Tuesday, July 3, 2012

What’s on the outside is not what really is inside

The goings on a small village never seems to amaze me, and each time I come here, I am presented with new information, that has convinced me that there is little cohesiveness and spirit left in villages in Sri Lanka. The same disease that afflicts cities has come to the villages. Its called greed and seizing the moment, no matter what the consequences.

A case in point when I went to a house I know. For the first time after a fight, the son was asked to leave the house as he was accused by the dad of being with the wrong company and indulging in smoking weed, and being drunk and pawning his mobile to pay for his needs. He currently does not work, but has also proved to be unreliable in the various jobs he has recently done, and therefore I am loathe to recommend him to anyone. I think it is the company he keeps that has led him astray.

He spends time in the village at a home of a relative. She is twice widowed by 35, now around 40, living with a younger man, who takes care of her two acres of paddy. She has a grown up son in the Air Force and after her first husband died, married a soldier who died in the war, with whom she had no children and was only married for a short while. She receives a full pension of about Rs30K a month. I understand she took the husband’s parents to court, to ensure she got the full pension, as the parents who are poor, had also claimed a portion. She now has a kept man, and she entertains other young men in the house, and feeds them, so her place has become a haven for those who want to hang about doing nothing. It has become a talking point but the woman is not bothered.

The father who has worked hard to bring him up as a single parent, is beside himself not knowing how to put him on the straight and narrow. When one delves a little deeper, one finds the possible reason for this behavior. His mother left for the Middle East when he was a few months, and has not been seen of since. Perhaps she abandoned the family for another on her return, after a liason there! The boy had girl friends in school who all ran off and got married while still at school, and when he came to Colombo for work, a sweet talking woman cleaned him off his life savings, and salary never to be heard from again.

The latter incident gave this boy a nervous breakdown, for which he is still taking medication. Too many abandonment issues to remain sane!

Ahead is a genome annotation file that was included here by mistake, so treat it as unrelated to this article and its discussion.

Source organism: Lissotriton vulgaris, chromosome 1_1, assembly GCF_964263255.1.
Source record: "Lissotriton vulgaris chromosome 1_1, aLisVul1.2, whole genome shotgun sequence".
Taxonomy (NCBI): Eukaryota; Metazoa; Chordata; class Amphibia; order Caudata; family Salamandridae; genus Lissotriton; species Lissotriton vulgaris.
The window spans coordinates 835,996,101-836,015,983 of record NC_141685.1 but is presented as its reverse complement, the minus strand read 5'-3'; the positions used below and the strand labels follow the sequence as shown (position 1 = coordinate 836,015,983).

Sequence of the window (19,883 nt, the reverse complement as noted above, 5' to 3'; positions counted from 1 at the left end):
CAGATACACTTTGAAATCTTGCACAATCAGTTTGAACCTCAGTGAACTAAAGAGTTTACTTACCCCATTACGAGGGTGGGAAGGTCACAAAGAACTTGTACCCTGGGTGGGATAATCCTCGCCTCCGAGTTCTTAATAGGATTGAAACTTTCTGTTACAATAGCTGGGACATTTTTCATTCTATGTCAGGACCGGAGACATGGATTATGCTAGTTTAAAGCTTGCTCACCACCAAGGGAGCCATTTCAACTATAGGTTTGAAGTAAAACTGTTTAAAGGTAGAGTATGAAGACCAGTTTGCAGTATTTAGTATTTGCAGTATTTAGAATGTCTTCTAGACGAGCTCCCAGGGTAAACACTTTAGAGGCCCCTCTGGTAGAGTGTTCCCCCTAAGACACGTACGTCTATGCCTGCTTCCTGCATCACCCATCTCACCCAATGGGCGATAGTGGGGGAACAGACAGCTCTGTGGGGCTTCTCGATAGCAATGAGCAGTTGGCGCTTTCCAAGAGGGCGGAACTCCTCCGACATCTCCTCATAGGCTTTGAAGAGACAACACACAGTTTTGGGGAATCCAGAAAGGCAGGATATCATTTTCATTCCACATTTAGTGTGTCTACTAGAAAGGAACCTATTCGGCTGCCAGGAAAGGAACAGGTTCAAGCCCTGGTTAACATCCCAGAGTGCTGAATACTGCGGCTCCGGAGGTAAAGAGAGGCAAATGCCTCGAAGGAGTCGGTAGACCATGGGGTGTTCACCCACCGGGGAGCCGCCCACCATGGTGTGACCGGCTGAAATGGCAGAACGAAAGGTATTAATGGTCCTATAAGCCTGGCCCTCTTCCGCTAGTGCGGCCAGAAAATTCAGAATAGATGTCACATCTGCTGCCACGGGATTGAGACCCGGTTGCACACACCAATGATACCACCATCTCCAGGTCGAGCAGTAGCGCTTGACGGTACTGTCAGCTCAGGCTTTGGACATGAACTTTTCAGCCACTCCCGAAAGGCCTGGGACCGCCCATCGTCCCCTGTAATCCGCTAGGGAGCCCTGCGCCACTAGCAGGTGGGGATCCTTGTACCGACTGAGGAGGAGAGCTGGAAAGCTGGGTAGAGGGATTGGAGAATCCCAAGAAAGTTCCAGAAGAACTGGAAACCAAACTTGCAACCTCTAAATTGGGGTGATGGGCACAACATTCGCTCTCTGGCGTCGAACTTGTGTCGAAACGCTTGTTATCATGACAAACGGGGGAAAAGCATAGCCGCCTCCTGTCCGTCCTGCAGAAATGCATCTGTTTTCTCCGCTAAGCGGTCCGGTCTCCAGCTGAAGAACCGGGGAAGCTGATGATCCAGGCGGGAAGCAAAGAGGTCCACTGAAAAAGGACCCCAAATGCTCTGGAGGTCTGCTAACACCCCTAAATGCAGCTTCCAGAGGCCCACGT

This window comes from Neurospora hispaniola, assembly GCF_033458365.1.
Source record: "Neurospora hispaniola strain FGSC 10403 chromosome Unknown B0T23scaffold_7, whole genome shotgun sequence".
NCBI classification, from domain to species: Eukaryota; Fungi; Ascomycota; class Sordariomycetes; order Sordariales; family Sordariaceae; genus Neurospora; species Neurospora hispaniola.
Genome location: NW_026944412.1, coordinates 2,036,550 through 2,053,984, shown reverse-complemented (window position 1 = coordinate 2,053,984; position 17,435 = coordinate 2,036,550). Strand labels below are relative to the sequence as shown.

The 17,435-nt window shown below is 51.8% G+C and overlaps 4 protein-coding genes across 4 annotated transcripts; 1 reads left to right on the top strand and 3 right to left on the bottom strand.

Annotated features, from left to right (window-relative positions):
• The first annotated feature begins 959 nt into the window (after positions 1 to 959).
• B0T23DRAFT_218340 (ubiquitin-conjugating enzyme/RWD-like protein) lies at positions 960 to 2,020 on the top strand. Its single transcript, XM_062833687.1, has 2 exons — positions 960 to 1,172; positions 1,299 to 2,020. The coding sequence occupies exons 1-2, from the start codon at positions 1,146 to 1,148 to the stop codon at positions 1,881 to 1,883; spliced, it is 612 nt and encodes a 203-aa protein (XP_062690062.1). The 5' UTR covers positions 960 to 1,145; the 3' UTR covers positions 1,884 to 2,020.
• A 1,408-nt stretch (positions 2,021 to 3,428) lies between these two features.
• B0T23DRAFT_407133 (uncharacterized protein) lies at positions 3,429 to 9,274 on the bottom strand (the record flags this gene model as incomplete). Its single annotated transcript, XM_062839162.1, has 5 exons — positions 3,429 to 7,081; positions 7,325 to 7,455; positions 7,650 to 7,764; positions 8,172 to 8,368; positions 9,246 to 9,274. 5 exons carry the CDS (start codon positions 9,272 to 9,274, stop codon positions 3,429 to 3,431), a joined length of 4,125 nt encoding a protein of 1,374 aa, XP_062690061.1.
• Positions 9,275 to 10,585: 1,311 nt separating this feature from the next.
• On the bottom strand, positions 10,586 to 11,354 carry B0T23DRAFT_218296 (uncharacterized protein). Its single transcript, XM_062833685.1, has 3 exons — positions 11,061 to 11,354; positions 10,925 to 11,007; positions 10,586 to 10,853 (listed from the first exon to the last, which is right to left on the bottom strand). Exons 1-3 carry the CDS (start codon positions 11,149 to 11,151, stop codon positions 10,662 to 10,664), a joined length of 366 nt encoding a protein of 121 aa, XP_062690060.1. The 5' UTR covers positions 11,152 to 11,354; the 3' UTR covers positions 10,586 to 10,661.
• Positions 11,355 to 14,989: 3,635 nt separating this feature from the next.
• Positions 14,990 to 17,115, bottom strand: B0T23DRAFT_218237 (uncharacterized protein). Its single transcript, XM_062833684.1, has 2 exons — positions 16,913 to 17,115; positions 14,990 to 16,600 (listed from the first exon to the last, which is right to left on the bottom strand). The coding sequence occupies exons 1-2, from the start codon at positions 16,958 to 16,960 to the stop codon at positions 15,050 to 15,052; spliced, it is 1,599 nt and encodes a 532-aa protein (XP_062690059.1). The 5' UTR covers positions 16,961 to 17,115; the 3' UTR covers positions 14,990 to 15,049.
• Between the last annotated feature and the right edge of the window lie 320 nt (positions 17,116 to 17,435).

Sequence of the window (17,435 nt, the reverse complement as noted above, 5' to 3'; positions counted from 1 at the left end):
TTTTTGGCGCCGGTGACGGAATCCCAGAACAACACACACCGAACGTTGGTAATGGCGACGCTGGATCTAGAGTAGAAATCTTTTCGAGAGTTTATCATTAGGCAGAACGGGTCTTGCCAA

This is just one of many incidents. The men in the village having liaisons with females, here and near, beggars belief, while they try to keep their wayward daughters from straying, only to see them run off at the dead of night, only to be accepted back pregnant and with no sign of the man!

Another girl, left the village for work in a garment factory in Kurunegala, and began a relationship with a boy at work, got married, had a child, and five years later the husband has gone to Jordan for work, and has a woman there, abandoning the wife, who had to return to her childhood home, for want of anywhere to go, and has to suffer the insufferable father who cannot understand the situation, telling her to bide her time till he returns and get back to him.

In these parts girls get involved at young ages, and sometimes even parents marry them of at 16, to as it turns out unsuitable men, worrying that they will get into the wrong company and runaway from home!

Colombo is positively respectable in comparison to the incidence of marital infidelity and discord. There is no question the movement to and from cities for work, as well as overseas travel for long periods has affected the nuclear family to an extent that there is no nuclear family anymore. If one takes this village, there are so many women on their second or third husband or live-in man! What happens to the kids? There is no role model to look up to. There are so many bad examples to follow where the pattern is repeated.

The village temple and ‘maranadara samithis’ (to assist in funerals) do not help in ensuring moral values. I think some of the priests who give sermons sometimes are out of sync with what is really going on here and are unable to advise the people on how to conduct their lives, due to the transient nature of some of the people who attend and also the lack of continuity of the priests in these temples, which are by necessity far less endowed with riches than the city temples.

I think it is high time a current study is done by anthropologists on today’s village society to understand the core issues and devise a plan to correct some of the ills. It is sad that we do not have people of the caliber of Prof Gananath Obeysekere who studied older village traditions, to do the equivalent of the modern day village, and if we do let us be privy to some of their findings and thesis, not just hidden in University shelves.

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